I’ve just taken a look at the late night computer runs. For the past few days there’s been snow in the forecast for Monday night/Tuesday morning. It’s a big deal, because snow on the ground at wakeup time means lots of school cancellations, delays, and other grief.
It would be so nice if this was an easy forecast. Of course it is not.
Here’s the simple truth. No one cares about the difficulty of my job. All they care about is whether I get it right! That’s as it should be.
Earlier today, Gil Simmons, another one of our meteorologists, sent me an email. He was worried because the two models we most depend on were in total disagreement! Even tonight there’s a 10:1 ratio between their predictions of precipitation.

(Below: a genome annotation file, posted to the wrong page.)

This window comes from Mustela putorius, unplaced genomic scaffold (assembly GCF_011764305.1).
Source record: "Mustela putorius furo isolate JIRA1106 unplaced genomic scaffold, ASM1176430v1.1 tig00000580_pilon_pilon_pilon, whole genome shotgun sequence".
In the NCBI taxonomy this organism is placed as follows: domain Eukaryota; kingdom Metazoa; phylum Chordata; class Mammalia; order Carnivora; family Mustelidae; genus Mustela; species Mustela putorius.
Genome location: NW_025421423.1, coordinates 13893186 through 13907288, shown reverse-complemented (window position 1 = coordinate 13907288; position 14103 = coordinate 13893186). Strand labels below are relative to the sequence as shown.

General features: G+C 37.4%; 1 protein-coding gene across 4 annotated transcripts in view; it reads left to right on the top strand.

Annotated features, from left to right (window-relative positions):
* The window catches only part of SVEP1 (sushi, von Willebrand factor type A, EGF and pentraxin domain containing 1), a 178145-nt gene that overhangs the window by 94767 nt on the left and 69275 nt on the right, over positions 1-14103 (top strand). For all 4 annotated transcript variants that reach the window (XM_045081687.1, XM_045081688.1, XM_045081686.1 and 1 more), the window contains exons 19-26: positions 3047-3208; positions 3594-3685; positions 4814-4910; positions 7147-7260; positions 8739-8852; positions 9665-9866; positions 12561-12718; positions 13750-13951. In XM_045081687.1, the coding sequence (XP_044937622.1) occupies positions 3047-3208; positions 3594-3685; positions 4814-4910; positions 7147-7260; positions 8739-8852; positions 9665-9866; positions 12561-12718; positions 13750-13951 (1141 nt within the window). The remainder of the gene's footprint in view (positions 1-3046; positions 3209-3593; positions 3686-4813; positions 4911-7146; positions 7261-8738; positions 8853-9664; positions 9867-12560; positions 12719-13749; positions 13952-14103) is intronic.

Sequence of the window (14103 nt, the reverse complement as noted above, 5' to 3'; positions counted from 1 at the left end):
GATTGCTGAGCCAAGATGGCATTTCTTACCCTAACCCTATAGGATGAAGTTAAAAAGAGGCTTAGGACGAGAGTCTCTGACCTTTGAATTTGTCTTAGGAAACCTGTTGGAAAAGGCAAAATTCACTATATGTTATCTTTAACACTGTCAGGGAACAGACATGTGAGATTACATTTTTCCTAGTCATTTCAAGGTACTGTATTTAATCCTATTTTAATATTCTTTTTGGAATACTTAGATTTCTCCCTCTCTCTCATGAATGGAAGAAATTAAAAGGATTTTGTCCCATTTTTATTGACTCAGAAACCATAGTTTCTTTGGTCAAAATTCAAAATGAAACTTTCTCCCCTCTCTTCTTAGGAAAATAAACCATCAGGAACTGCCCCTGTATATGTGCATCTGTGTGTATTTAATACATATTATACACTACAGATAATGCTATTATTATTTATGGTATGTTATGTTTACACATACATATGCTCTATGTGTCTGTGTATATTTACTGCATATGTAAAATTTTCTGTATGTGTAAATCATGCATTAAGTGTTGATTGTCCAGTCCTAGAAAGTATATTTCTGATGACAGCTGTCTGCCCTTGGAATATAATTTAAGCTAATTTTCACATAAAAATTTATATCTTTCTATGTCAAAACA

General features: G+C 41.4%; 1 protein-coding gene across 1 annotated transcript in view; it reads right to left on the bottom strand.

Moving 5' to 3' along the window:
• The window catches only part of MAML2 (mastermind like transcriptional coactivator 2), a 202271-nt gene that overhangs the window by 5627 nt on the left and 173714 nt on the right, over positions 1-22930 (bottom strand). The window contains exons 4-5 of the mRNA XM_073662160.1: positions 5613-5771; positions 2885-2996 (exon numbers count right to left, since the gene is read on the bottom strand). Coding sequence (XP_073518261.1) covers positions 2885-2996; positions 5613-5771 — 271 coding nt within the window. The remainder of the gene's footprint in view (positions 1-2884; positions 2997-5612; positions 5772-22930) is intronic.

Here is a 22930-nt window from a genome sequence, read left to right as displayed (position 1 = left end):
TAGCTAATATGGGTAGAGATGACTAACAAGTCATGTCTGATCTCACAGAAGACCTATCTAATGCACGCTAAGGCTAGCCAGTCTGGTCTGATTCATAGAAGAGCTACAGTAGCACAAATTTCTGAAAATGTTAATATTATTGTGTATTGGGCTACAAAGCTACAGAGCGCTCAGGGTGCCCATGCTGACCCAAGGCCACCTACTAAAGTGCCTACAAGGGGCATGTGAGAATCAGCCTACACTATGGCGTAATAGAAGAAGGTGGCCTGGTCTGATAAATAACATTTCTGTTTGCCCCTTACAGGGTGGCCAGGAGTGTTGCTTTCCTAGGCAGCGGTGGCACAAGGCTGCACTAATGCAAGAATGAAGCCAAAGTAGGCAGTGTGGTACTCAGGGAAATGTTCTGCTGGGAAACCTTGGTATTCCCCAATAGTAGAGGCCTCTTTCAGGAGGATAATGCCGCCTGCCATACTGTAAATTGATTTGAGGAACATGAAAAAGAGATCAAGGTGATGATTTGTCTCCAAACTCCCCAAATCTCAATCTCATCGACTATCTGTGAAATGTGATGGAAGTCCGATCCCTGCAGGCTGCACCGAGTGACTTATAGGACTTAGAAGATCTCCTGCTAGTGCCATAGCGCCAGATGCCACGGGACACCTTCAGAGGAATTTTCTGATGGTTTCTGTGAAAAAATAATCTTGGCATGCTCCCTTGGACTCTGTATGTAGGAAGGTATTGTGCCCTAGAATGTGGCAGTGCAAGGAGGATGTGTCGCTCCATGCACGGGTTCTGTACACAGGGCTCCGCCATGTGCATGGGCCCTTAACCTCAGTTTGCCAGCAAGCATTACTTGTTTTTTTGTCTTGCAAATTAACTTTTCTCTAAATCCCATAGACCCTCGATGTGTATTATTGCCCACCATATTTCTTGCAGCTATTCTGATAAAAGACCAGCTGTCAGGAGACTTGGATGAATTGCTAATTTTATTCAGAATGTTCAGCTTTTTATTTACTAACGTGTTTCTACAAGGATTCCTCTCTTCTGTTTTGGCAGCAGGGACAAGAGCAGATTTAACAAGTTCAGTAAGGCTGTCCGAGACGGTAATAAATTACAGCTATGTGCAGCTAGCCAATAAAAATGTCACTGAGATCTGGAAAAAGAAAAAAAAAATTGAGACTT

I can’t think of anyone who forecasts the weather who doesn’t take a peek at the data, even on days off.
Luckily I won’t have to address this ‘in public’ until 5:00 PM. By then the computer will have churned a few more times. The storm will be closer. There will be a better chance to see how the models initialized.
I’m sure I’ve written this before, but here’s my secret. I don’t have to bag the numbers exactly. Is there a difference between how you deal with 3″ versus 5″, or 9″ versus 13″? No.
Close is good enough.
The real criteria will be, once the snow is falling will people be prepared. If they feel they got the right warning, I’m off the hook… until the next storm.
I don’t want to be wrong. It is painful to be wrong. After all these years of forecasting, it’s the my greatest work related fear.